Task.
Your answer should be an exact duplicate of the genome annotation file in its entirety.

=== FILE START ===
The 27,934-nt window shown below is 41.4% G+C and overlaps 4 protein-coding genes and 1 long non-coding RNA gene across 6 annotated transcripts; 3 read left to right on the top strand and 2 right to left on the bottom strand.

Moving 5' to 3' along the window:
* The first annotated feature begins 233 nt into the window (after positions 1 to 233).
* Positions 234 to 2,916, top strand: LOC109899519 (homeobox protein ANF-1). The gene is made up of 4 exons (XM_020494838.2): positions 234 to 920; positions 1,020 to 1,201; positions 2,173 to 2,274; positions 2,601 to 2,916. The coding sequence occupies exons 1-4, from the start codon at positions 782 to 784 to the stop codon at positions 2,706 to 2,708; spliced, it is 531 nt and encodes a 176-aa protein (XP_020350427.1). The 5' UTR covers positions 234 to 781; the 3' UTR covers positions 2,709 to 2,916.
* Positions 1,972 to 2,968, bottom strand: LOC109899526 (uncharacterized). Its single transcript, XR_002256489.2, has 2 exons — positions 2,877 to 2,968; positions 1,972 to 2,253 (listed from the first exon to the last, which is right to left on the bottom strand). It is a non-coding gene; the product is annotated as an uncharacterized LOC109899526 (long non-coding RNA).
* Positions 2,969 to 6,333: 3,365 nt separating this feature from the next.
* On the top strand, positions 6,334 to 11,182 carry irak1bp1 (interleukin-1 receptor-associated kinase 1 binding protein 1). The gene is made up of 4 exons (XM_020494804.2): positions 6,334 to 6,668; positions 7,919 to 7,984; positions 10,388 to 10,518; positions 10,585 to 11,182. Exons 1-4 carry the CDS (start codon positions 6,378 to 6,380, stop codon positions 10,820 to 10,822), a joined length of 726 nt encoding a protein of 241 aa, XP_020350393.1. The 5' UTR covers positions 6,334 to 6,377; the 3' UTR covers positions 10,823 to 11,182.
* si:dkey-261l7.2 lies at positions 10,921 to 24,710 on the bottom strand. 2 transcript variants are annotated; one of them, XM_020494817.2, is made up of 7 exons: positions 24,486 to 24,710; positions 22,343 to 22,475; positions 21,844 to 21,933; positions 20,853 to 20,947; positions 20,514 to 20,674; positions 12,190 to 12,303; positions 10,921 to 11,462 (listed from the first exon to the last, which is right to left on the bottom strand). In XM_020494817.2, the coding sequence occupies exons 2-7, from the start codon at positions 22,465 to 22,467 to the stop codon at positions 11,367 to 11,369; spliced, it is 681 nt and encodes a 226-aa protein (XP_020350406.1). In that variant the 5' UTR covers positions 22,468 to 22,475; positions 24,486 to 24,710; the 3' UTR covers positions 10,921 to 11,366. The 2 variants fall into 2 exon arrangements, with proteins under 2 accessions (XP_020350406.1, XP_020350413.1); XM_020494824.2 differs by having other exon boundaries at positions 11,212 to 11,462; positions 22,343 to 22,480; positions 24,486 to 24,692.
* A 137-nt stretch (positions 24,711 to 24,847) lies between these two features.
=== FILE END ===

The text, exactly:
The 27,934-nt window shown below is 41.4% G+C and overlaps 4 protein-coding genes and 1 long non-coding RNA gene across 6 annotated transcripts; 3 read left to right on the top strand and 2 right to left on the bottom strand.

Moving 5' to 3' along the window:
* The first annotated feature begins 233 nt into the window (after positions 1 to 233).
* Positions 234 to 2,916, top strand: LOC109899519 (homeobox protein ANF-1). The gene is made up of 4 exons (XM_020494838.2): positions 234 to 920; positions 1,020 to 1,201; positions 2,173 to 2,274; positions 2,601 to 2,916. The coding sequence occupies exons 1-4, from the start codon at positions 782 to 784 to the stop codon at positions 2,706 to 2,708; spliced, it is 531 nt and encodes a 176-aa protein (XP_020350427.1). The 5' UTR covers positions 234 to 781; the 3' UTR covers positions 2,709 to 2,916.
* Positions 1,972 to 2,968, bottom strand: LOC109899526 (uncharacterized). Its single transcript, XR_002256489.2, has 2 exons — positions 2,877 to 2,968; positions 1,972 to 2,253 (listed from the first exon to the last, which is right to left on the bottom strand). It is a non-coding gene; the product is annotated as an uncharacterized LOC109899526 (long non-coding RNA).
* Positions 2,969 to 6,333: 3,365 nt separating this feature from the next.
* On the top strand, positions 6,334 to 11,182 carry irak1bp1 (interleukin-1 receptor-associated kinase 1 binding protein 1). The gene is made up of 4 exons (XM_020494804.2): positions 6,334 to 6,668; positions 7,919 to 7,984; positions 10,388 to 10,518; positions 10,585 to 11,182. Exons 1-4 carry the CDS (start codon positions 6,378 to 6,380, stop codon positions 10,820 to 10,822), a joined length of 726 nt encoding a protein of 241 aa, XP_020350393.1. The 5' UTR covers positions 6,334 to 6,377; the 3' UTR covers positions 10,823 to 11,182.
* si:dkey-261l7.2 lies at positions 10,921 to 24,710 on the bottom strand. 2 transcript variants are annotated; one of them, XM_020494817.2, is made up of 7 exons: positions 24,486 to 24,710; positions 22,343 to 22,475; positions 21,844 to 21,933; positions 20,853 to 20,947; positions 20,514 to 20,674; positions 12,190 to 12,303; positions 10,921 to 11,462 (listed from the first exon to the last, which is right to left on the bottom strand). In XM_020494817.2, the coding sequence occupies exons 2-7, from the start codon at positions 22,465 to 22,467 to the stop codon at positions 11,367 to 11,369; spliced, it is 681 nt and encodes a 226-aa protein (XP_020350406.1). In that variant the 5' UTR covers positions 22,468 to 22,475; positions 24,486 to 24,710; the 3' UTR covers positions 10,921 to 11,366. The 2 variants fall into 2 exon arrangements, with proteins under 2 accessions (XP_020350406.1, XP_020350413.1); XM_020494824.2 differs by having other exon boundaries at positions 11,212 to 11,462; positions 22,343 to 22,480; positions 24,486 to 24,692.
* A 137-nt stretch (positions 24,711 to 24,847) lies between these two features.